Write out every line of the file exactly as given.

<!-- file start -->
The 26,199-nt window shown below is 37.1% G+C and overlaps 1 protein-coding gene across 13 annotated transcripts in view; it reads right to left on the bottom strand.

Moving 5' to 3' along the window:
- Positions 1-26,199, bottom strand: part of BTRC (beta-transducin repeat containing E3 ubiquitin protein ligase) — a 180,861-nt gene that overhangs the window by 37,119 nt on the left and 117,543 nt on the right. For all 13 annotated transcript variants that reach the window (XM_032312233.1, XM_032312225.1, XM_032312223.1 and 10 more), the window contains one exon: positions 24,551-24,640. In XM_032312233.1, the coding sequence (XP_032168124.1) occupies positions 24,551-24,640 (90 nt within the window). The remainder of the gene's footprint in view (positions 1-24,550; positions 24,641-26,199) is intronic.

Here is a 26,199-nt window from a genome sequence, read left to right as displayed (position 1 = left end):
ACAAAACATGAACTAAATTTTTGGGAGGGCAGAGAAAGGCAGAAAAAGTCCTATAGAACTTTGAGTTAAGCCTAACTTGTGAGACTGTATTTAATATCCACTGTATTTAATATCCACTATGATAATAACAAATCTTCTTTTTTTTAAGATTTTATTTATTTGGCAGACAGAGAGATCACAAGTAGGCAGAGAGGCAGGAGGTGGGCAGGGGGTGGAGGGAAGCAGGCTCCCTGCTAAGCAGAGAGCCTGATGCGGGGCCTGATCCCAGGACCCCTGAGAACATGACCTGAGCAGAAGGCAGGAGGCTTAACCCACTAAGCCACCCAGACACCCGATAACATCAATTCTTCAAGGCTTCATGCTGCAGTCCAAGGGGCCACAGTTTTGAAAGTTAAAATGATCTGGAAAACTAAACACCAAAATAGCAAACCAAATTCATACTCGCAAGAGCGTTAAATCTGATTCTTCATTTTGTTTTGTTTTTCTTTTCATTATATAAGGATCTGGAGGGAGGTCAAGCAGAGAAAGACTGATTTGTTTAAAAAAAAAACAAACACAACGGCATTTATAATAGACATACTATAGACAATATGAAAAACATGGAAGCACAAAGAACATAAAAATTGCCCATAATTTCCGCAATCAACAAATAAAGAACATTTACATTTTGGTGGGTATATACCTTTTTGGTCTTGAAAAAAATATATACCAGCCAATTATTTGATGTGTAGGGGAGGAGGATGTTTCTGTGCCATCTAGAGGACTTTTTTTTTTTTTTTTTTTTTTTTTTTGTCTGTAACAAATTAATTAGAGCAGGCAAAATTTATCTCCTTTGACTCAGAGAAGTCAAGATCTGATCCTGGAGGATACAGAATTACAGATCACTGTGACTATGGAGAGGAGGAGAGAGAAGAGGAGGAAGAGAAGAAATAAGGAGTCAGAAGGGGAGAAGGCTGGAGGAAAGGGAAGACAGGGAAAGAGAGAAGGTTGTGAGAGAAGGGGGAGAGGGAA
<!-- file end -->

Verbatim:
The 26,199-nt window shown below is 37.1% G+C and overlaps 1 protein-coding gene across 13 annotated transcripts in view; it reads right to left on the bottom strand.

Moving 5' to 3' along the window:
- Positions 1-26,199, bottom strand: part of BTRC (beta-transducin repeat containing E3 ubiquitin protein ligase) — a 180,861-nt gene that overhangs the window by 37,119 nt on the left and 117,543 nt on the right. For all 13 annotated transcript variants that reach the window (XM_032312233.1, XM_032312225.1, XM_032312223.1 and 10 more), the window contains one exon: positions 24,551-24,640. In XM_032312233.1, the coding sequence (XP_032168124.1) occupies positions 24,551-24,640 (90 nt within the window). The remainder of the gene's footprint in view (positions 1-24,550; positions 24,641-26,199) is intronic.

Here is a 26,199-nt window from a genome sequence, read left to right as displayed (position 1 = left end):
ACAAAACATGAACTAAATTTTTGGGAGGGCAGAGAAAGGCAGAAAAAGTCCTATAGAACTTTGAGTTAAGCCTAACTTGTGAGACTGTATTTAATATCCACTGTATTTAATATCCACTATGATAATAACAAATCTTCTTTTTTTTAAGATTTTATTTATTTGGCAGACAGAGAGATCACAAGTAGGCAGAGAGGCAGGAGGTGGGCAGGGGGTGGAGGGAAGCAGGCTCCCTGCTAAGCAGAGAGCCTGATGCGGGGCCTGATCCCAGGACCCCTGAGAACATGACCTGAGCAGAAGGCAGGAGGCTTAACCCACTAAGCCACCCAGACACCCGATAACATCAATTCTTCAAGGCTTCATGCTGCAGTCCAAGGGGCCACAGTTTTGAAAGTTAAAATGATCTGGAAAACTAAACACCAAAATAGCAAACCAAATTCATACTCGCAAGAGCGTTAAATCTGATTCTTCATTTTGTTTTGTTTTTCTTTTCATTATATAAGGATCTGGAGGGAGGTCAAGCAGAGAAAGACTGATTTGTTTAAAAAAAAAACAAACACAACGGCATTTATAATAGACATACTATAGACAATATGAAAAACATGGAAGCACAAAGAACATAAAAATTGCCCATAATTTCCGCAATCAACAAATAAAGAACATTTACATTTTGGTGGGTATATACCTTTTTGGTCTTGAAAAAAATATATACCAGCCAATTATTTGATGTGTAGGGGAGGAGGATGTTTCTGTGCCATCTAGAGGACTTTTTTTTTTTTTTTTTTTTTTTTTTTGTCTGTAACAAATTAATTAGAGCAGGCAAAATTTATCTCCTTTGACTCAGAGAAGTCAAGATCTGATCCTGGAGGATACAGAATTACAGATCACTGTGACTATGGAGAGGAGGAGAGAGAAGAGGAGGAAGAGAAGAAATAAGGAGTCAGAAGGGGAGAAGGCTGGAGGAAAGGGAAGACAGGGAAAGAGAGAAGGTTGTGAGAGAAGGGGGAGAGGGAA